The Studio (1,2,3,8), 1994
Gelatin silver prints
Gift of Alan and Alison Schwartz, 1998
In the fall of 1994, writer Georges Bogardi and photographer Geoffrey James profiled Betty Goodwin’s studio practice for Canadian Art magazine. Geoffrey James’ The Studio 1, 2, 3 and 8 result from this collaboration, functioning both as illustration and standalone works. The feature story highlights Goodwin’s restless search for meaning and the ways in which her studio was a site of endless experimentation, refinement and revision. Bogardi remarks, “in the studio, Goodwin is an indefatigable worrier who “burrows”—her favourite expression—into the material till the result is right: not exactly beautiful perhaps, not in the conventional sense, but somehow undeniably truthful.”
The photographs accompanying this feature are environmental portraits, revealing Goodwin and her practice in evocative fragments. James isolates vulnerable configurations of objects in some photographs; in others, he encompasses whole tableaux of objects and images, artworks under Goodwin’s scrutiny or undergoing some transmutation under her exacting hand. In a 2003 Meet the Artist interview at the National Gallery of Canada, James stated “a really good photograph has a strange transporting character; it sort of simulates the real, although a photograph is not the same as the subject.” This series of photographs is James’ stirring tribute to the visionary Betty Goodwin, highlighting James’ keen-eyed approach to the generative clutter that accumulates around art production.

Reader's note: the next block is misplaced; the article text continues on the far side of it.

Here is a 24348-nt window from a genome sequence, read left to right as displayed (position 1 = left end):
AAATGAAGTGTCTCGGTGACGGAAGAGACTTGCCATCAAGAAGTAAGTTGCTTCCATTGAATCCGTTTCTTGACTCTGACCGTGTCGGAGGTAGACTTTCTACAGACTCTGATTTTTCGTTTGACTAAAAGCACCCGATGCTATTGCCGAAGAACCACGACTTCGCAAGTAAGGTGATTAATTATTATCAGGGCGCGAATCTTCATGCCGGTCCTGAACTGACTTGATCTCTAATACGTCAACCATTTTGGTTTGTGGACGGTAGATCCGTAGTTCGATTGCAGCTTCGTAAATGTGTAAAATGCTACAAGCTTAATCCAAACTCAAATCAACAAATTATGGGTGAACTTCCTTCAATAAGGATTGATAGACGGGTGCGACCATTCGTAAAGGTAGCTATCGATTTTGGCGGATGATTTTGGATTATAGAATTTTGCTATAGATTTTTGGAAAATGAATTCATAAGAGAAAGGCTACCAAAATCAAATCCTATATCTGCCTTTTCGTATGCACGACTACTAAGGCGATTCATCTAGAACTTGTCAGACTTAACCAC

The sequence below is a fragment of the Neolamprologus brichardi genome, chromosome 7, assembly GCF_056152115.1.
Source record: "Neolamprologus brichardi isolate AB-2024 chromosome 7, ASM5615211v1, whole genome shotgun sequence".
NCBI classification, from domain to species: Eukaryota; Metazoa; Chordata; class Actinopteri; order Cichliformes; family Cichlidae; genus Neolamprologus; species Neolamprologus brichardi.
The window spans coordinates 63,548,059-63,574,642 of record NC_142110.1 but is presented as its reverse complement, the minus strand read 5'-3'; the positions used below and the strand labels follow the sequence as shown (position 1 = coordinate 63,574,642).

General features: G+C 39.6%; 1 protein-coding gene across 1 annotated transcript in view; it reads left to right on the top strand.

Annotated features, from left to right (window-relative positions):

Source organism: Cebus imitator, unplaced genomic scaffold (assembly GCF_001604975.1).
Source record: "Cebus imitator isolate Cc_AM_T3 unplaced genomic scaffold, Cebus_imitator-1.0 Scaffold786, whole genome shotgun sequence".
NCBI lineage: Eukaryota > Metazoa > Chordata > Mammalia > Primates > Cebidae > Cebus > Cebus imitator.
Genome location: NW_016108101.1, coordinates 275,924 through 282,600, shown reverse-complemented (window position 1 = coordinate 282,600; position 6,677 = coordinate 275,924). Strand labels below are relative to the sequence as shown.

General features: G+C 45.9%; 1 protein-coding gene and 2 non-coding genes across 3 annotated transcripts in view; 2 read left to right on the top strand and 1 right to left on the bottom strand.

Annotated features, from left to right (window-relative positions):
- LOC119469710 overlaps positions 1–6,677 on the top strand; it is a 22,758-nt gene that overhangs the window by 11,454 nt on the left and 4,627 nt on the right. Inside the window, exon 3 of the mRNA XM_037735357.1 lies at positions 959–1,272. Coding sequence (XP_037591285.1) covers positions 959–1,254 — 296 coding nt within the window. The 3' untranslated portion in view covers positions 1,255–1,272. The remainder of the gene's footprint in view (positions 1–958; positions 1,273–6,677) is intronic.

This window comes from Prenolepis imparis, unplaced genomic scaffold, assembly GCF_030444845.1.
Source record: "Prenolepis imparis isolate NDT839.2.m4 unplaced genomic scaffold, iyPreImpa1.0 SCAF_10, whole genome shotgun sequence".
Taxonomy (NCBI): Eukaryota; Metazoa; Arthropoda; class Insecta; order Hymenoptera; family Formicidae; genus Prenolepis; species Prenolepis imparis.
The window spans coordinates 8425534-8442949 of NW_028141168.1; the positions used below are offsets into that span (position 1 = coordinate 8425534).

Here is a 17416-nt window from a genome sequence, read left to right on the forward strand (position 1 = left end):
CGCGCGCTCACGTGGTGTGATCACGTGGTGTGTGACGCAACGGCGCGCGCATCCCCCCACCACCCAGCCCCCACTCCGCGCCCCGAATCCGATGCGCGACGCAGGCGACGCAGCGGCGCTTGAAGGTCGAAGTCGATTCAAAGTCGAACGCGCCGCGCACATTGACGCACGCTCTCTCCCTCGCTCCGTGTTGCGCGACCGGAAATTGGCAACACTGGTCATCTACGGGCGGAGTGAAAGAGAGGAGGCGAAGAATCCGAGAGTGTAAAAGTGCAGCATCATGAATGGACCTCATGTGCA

Geoffrey James (b. 1942, Wales) is a Canadian photographer, educated at Wellington College, Berkshire and Wadham College at Oxford. James worked first as a journalist in Philadelphia and Montreal, and as an arts administrator at the Canada Council. James turned to photography full-time at 40, and has routinely exhibited his work internationally from the mid-1970s. A recipient of the Gershon Iskowitz Prize and the Governor General’s Award in Visual and Media Arts among others, James is also a fellow of the Graham Foundation in Chicago and the John Simon Guggenheim Foundation in New York. In March 2016, James was named Toronto’s first Photo Laureate, a position he will hold through 2019.